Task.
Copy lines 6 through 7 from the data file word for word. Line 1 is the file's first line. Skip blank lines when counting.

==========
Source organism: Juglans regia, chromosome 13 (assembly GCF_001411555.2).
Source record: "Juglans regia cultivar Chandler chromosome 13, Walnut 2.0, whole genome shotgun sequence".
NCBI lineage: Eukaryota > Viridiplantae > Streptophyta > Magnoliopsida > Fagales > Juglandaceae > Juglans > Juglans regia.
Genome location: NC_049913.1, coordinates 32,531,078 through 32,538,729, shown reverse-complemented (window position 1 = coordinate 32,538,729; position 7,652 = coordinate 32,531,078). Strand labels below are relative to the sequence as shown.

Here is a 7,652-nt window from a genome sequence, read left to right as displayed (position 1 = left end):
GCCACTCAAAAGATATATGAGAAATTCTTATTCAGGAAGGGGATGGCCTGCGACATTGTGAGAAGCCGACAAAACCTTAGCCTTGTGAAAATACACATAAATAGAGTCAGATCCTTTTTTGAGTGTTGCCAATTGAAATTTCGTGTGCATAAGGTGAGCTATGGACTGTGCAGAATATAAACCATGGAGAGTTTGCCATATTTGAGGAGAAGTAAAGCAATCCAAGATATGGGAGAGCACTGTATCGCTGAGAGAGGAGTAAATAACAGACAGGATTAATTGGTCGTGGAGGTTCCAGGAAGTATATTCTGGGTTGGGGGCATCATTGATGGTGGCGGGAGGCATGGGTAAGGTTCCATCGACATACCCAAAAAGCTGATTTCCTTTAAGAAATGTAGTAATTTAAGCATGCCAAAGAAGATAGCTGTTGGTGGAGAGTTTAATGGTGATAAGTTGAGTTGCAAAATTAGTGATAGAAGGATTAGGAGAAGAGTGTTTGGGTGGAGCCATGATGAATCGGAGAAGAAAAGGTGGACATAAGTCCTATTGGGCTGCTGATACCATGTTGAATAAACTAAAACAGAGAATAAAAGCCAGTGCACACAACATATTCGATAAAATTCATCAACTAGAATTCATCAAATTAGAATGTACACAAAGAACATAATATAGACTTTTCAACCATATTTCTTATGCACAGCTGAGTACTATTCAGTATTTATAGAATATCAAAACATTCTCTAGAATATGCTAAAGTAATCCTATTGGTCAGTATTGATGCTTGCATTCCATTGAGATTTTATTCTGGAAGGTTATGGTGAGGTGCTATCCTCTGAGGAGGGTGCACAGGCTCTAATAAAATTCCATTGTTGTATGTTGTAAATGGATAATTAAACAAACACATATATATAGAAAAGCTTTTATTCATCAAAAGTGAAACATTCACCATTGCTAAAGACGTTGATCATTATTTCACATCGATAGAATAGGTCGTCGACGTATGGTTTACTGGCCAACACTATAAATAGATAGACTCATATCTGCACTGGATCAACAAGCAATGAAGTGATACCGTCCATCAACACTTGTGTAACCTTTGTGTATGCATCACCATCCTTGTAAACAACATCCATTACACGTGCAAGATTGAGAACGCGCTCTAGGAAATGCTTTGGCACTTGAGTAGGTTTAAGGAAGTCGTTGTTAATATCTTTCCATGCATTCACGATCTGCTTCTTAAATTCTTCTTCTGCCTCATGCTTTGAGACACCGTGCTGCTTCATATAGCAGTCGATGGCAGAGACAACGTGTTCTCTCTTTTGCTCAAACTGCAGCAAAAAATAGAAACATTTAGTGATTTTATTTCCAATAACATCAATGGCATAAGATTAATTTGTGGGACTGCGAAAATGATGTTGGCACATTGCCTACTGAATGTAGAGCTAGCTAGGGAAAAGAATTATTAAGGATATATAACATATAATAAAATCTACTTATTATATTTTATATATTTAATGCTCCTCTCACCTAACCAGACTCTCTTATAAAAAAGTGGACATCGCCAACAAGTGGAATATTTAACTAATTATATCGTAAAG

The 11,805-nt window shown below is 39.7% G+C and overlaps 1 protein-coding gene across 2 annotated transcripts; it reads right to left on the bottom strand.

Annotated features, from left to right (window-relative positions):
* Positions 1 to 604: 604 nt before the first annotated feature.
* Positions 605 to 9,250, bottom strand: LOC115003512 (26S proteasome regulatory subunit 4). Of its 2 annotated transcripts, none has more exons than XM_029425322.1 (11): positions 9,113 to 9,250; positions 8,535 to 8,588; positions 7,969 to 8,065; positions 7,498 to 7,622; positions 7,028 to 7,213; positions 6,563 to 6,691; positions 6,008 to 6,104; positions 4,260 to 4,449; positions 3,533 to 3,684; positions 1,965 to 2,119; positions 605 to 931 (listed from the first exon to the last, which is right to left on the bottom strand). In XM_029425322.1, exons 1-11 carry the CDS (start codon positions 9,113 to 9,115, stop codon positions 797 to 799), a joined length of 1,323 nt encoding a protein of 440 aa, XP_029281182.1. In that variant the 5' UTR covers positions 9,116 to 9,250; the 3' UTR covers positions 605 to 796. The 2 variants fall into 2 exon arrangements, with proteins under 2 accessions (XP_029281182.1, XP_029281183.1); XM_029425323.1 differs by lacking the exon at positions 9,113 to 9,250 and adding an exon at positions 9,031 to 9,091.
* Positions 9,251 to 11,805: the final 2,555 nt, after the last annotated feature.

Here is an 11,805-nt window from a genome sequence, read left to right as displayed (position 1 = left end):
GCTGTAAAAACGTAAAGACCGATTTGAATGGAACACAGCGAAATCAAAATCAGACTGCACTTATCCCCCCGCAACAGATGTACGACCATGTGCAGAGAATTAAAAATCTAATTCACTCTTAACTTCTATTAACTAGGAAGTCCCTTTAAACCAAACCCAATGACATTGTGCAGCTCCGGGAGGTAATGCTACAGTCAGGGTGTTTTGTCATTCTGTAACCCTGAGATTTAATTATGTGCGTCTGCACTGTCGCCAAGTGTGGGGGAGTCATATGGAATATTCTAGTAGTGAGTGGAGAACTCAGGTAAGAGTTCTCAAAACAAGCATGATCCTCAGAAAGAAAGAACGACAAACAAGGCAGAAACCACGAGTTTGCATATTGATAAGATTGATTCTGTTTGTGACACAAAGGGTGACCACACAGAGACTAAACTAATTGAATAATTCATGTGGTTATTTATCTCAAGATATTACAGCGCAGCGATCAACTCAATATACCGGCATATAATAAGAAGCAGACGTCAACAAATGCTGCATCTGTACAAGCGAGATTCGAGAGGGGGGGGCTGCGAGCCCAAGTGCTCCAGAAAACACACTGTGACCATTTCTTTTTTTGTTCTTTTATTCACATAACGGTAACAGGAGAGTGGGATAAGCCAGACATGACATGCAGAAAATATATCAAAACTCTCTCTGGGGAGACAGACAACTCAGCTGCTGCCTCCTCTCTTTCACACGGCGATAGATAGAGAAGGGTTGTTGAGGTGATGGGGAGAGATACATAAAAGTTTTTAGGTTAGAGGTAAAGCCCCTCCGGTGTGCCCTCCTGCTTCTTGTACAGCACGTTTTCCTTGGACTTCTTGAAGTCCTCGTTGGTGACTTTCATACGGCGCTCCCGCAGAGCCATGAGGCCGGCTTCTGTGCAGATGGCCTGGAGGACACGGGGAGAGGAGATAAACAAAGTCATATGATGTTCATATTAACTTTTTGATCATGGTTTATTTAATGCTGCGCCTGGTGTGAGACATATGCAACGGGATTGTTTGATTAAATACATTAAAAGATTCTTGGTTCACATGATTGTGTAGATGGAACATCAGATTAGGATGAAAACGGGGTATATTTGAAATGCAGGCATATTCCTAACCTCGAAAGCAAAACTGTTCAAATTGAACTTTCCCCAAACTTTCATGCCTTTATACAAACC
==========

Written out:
GCCACTCAAAAGATATATGAGAAATTCTTATTCAGGAAGGGGATGGCCTGCGACATTGTGAGAAGCCGACAAAACCTTAGCCTTGTGAAAATACACATAAATAGAGTCAGATCCTTTTTTGAGTGTTGCCAATTGAAATTTCGTGTGCATAAGGTGAGCTATGGACTGTGCAGAATATAAACCATGGAGAGTTTGCCATATTTGAGGAGAAGTAAAGCAATCCAAGATATGGGAGAGCACTGTATCGCTGAGAGAGGAGTAAATAACAGACAGGATTAATTGGTCGTGGAGGTTCCAGGAAGTATATTCTGGGTTGGGGGCATCATTGATGGTGGCGGGAGGCATGGGTAAGGTTCCATCGACATACCCAAAAAGCTGATTTCCTTTAAGAAATGTAGTAATTTAAGCATGCCAAAGAAGATAGCTGTTGGTGGAGAGTTTAATGGTGATAAGTTGAGTTGCAAAATTAGTGATAGAAGGATTAGGAGAAGAGTGTTTGGGTGGAGCCATGATGAATCGGAGAAGAAAAGGTGGACATAAGTCCTATTGGGCTGCTGATACCATGTTGAATAAACTAAAACAGAGAATAAAAGCCAGTGCACACAACATATTCGATAAAATTCATCAACTAGAATTCATCAAATTAGAATGTACACAAAGAACATAATATAGACTTTTCAACCATATTTCTTATGCACAGCTGAGTACTATTCAGTATTTATAGAATATCAAAACATTCTCTAGAATATGCTAAAGTAATCCTATTGGTCAGTATTGATGCTTGCATTCCATTGAGATTTTATTCTGGAAGGTTATGGTGAGGTGCTATCCTCTGAGGAGGGTGCACAGGCTCTAATAAAATTCCATTGTTGTATGTTGTAAATGGATAATTAAACAAACACATATATATAGAAAAGCTTTTATTCATCAAAAGTGAAACATTCACCATTGCTAAAGACGTTGATCATTATTTCACATCGATAGAATAGGTCGTCGACGTATGGTTTACTGGCCAACACTATAAATAGATAGACTCATATCTGCACTGGATCAACAAGCAATGAAGTGATACCGTCCATCAACACTTGTGTAACCTTTGTGTATGCATCACCATCCTTGTAAACAACATCCATTACACGTGCAAGATTGAGAACGCGCTCTAGGAAATGCTTTGGCACTTGAGTAGGTTTAAGGAAGTCGTTGTTAATATCTTTCCATGCATTCACGATCTGCTTCTTAAATTCTTCTTCTGCCTCATGCTTTGAGACACCGTGCTGCTTCATATAGCAGTCGATGGCAGAGACAACGTGTTCTCTCTTTTGCTCAAACTGCAGCAAAAAATAGAAACATTTAGTGATTTTATTTCCAATAACATCAATGGCATAAGATTAATTTGTGGGACTGCGAAAATGATGTTGGCACATTGCCTACTGAATGTAGAGCTAGCTAGGGAAAAGAATTATTAAGGATATATAACATATAATAAAATCTACTTATTATATTTTATATATTTAATGCTCCTCTCACCTAACCAGACTCTCTTATAAAAAAGTGGACATCGCCAACAAGTGGAATATTTAACTAATTATATCGTAAAG

The 11,805-nt window shown below is 39.7% G+C and overlaps 1 protein-coding gene across 2 annotated transcripts; it reads right to left on the bottom strand.